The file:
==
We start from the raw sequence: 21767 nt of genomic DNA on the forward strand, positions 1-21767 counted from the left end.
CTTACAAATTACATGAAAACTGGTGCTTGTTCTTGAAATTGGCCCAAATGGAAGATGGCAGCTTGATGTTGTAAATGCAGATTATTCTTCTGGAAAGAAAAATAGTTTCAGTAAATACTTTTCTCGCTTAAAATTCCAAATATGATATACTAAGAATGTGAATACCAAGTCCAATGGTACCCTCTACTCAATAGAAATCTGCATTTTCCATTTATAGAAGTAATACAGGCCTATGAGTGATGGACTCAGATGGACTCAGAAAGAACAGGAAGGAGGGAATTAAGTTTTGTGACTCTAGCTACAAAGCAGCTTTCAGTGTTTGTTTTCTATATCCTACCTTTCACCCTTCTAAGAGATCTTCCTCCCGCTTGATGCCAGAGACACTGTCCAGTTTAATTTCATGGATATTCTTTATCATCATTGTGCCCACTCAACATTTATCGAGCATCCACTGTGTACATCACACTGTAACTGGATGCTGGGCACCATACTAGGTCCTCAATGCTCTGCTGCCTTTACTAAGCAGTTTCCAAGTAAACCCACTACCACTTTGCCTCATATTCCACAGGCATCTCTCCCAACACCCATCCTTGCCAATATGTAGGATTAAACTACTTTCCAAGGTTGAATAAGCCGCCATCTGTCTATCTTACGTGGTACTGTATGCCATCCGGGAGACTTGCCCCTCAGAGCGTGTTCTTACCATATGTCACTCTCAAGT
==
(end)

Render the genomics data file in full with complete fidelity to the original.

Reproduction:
We start from the raw sequence: 21767 nt of genomic DNA on the forward strand, positions 1-21767 counted from the left end.
CTTACAAATTACATGAAAACTGGTGCTTGTTCTTGAAATTGGCCCAAATGGAAGATGGCAGCTTGATGTTGTAAATGCAGATTATTCTTCTGGAAAGAAAAATAGTTTCAGTAAATACTTTTCTCGCTTAAAATTCCAAATATGATATACTAAGAATGTGAATACCAAGTCCAATGGTACCCTCTACTCAATAGAAATCTGCATTTTCCATTTATAGAAGTAATACAGGCCTATGAGTGATGGACTCAGATGGACTCAGAAAGAACAGGAAGGAGGGAATTAAGTTTTGTGACTCTAGCTACAAAGCAGCTTTCAGTGTTTGTTTTCTATATCCTACCTTTCACCCTTCTAAGAGATCTTCCTCCCGCTTGATGCCAGAGACACTGTCCAGTTTAATTTCATGGATATTCTTTATCATCATTGTGCCCACTCAACATTTATCGAGCATCCACTGTGTACATCACACTGTAACTGGATGCTGGGCACCATACTAGGTCCTCAATGCTCTGCTGCCTTTACTAAGCAGTTTCCAAGTAAACCCACTACCACTTTGCCTCATATTCCACAGGCATCTCTCCCAACACCCATCCTTGCCAATATGTAGGATTAAACTACTTTCCAAGGTTGAATAAGCCGCCATCTGTCTATCTTACGTGGTACTGTATGCCATCCGGGAGACTTGCCCCTCAGAGCGTGTTCTTACCATATGTCACTCTCAAGT